hate on hreðre minum.”       Hi ða se hehsta dema ædre mid elne onbryrde,         swa he deð anra gehwylcne herbuendra         þe hyne him to helpe seceð mid ræde ond mid rihte geleafan. þa wearð hyre rume on mode, haligre hyht geniwod;         genam ða þone hæðenan mannan fæste be feaxe sinum,         teah hyne folmum wið hyre weard bysmerlice,         ond þone bealofullan listum alede,         laðne mannan, swa heo ðæs unlædan         eaðost mihte wel gewealdan.         Sloh ða wundenlocc þone feondsceaðan         fagum mece, heteþoncolne,         þæt heo healfne forcearf þone sweoran him,         þæt he on swiman læg, druncen ond dolhwund.         Næs ða dead þa gyt, ealles orsawle;         sloh ða eornoste ides ellenrof         oðre siðe þone hæðenan hund,         þæt him þæt heafod wand forð on ða flore.         Læg se fula leap gesne beæftan,         gæst ellor hwearf under neowelne næs         ond ðær genyðerad wæs, susle gesæled         syððan æfre, wyrmum bewunden,         witum gebunden, hearde gehæfted         in hellebryne æfter hinsiðe.         Ne ðearf he hopian no, þystrum forðylmed,         þæt he ðonan mote of ðam wyrmsele,         ac ðær wunian sceal awa to aldre         butan ende forð in ðam heolstran ham,         hyhtwynna leas. Hæfde ða gefohten         foremærne blæd Iudith æt guðe,         swa hyre god uðe, swegles ealdor,         þe hyre sigores onleah. þa seo snotere mægð         snude gebrohte þæs herewæðan         heafod swa blodig

J udit h Hard by his hair, and dragged him down Into her grasp: she held complete Control of the accursed one. Shame be on him: she cut him down, And staunched his evil with her skill. She, with her wreath of woven hair, She raised her gleaming, graven sword And smote the baleful man, so that She struck half-through his neck. He lay But swooning, drunk and wounded. He Was not yet dead, not breached from life. She struck again, so brave, so strong-That heathen dog’s wine-heavy head Rolled forth onto the bloody floor. His stinking carcass stayed behind, Devoid of any lurch of life. His spirit wandered wide and far, Deep underground, and there it stayed Bound fast in torment all its days. Swathed in serpents, soaked in sin, Held harshly in the hearth of hell He was, after his journey down. He had no hope, as wrapped he lay In darkness, that he might go forth From this worm-hall: he would remain Forever forward, without end, In his dark home, deprived of hope. God had granted battle-fame To shining Judith: the Creator Gave her glorious victory. And being wise, she quickly placed The dead man’s head--a mass of blood--


A L D U S , A J O U R N A L O F T R A N S L AT I O N on ðam fætelse       þe hyre foregenga, blachleor ides,         hyra begea nest, ðeawum geðungen,         þyder on lædde, ond hit þa swa heolfrig         hyre on hond ageaf, higeðoncolre,         ham to berenne, Iudith gingran sinre.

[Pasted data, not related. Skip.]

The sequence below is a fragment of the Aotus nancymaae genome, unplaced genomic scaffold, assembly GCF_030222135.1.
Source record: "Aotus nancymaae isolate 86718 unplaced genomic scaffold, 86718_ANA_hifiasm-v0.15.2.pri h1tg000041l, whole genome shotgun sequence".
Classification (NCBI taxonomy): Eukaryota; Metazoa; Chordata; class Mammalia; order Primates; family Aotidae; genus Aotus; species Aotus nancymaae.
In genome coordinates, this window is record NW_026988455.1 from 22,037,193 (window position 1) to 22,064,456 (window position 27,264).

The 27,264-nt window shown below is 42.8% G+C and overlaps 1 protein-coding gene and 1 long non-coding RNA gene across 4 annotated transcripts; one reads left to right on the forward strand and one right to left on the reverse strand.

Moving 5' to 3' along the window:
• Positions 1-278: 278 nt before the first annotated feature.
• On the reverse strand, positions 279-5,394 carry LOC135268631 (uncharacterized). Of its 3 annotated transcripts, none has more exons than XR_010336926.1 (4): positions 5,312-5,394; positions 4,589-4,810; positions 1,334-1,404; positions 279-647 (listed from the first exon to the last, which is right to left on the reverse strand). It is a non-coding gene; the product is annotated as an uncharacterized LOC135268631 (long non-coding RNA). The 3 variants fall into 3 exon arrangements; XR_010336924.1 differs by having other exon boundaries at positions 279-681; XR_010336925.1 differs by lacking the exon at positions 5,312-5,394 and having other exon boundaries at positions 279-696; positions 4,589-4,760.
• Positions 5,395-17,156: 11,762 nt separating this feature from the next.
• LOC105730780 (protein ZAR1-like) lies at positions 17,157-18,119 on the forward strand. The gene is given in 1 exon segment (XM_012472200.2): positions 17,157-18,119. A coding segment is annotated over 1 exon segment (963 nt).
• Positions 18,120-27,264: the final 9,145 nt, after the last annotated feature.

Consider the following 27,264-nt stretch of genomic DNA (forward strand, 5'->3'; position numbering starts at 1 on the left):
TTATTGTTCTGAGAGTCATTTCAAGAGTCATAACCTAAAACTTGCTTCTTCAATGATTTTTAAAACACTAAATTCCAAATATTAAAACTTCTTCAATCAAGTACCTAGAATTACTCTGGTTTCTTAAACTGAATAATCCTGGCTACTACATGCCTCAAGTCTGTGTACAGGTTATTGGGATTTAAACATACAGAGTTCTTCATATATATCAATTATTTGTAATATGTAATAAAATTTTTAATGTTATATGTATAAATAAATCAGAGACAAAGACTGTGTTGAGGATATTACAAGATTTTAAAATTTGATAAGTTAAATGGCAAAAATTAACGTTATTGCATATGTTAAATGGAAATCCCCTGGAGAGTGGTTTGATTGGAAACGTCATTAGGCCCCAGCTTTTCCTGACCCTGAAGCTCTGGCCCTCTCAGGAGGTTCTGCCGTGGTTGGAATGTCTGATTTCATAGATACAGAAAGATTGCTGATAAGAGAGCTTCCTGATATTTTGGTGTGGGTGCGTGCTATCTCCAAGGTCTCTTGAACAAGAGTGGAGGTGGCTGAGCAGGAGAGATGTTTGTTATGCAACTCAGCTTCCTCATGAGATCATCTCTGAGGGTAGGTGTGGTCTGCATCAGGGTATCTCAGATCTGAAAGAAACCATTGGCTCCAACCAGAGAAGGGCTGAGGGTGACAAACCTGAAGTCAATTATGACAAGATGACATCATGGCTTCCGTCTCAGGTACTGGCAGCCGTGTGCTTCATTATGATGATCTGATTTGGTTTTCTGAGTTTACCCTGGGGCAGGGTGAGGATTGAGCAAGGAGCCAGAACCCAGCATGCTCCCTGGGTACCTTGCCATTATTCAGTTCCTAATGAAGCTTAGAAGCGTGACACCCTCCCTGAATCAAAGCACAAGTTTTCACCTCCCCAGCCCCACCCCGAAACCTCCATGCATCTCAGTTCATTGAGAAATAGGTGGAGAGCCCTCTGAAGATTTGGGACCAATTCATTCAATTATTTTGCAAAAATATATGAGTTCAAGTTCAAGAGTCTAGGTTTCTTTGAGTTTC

J udit h Into the pouch in which her fair-cheeked Maid had brought them both baked bread. And so they worked in such a way. The head--with gore and battle-blood-Brave Judith gave it to her girl In her soft hand, to bear away.


A L D U S , A J O U R N A L O F T R A N S L AT I O N I

Lambs of God that Impose Sins upon the World Corderos de Dios que imponen los pecados al mundo by Javier Lentini Translated by J. Bruce Fuller

from the Spanish

Conseguiré no ver aun cuando mire los lacrimosos párpados el ansia de la mano extendida los consejos de quien es útil el placer o la ignominia de cuantos tanto me aman? Los puedo en mi jardín odiar sin tregua o he de aguardar las salvas de ordenanza y rendir homenaje al que embelesa a quien embauca impera y nos condena por la fuerza gentil de la inocencia? II


Y si aseguro que nada de lo vuestro llegará a interesarme: ni los verdes racimos que doraís con las miradas ni los suspiros --escenas de pasión-ni el ejercicio de múltiples cilicios enraizados a esculturas paternales?

J av i e r L e ntini I

I will blind myself even though I see their weeping eyelids the longing of the outstretched hand the advice of whoever is useful the pleasure or the disgrace of all who love me dearly?

I can in my garden hate without truce or I have to wait for the firing of ordinance and pay tribute to that which captivates whom it deceives reigns and condemns us by the gentle force of innocence? II

And if I assure that nothing of yours will become of interest to me: not the green clusters you gild with your gaze nor the sighs --passion scenes-nor the exercise of many haircloths rooted in paternal sculptures


A L D U S , A J O U R N A L O F T R A N S L AT I O N No huyo Ya no intento alcanzar el nirvana de los árboles ni canto el « Hare Krishna » ni el « Hossana » Navego entre los líquenes sin dádiva: no hay gusano que tiente ni hay Atlántida: El paraíso huyó con la serpiente III

Como en un libro sacro o en el cine « como en la vida misma »: Que el mal reciba singular castigo de vez en vez Que el bien sea premiado… « Cualquier orden requiere un sacrificio » Aunque el oro trastorne nuestros ojos y nos puncen las espigas más granadas o un dorado abejorro aguijonée y el fruto tan rojizo sepa amargo admitamos lo injusto y toda primavera será nuestra


No quise apoderarme de la vida a costa del silencio Pues acaso el perfecto no fuera tan infame y hasta incluso consigamos culpar al inocente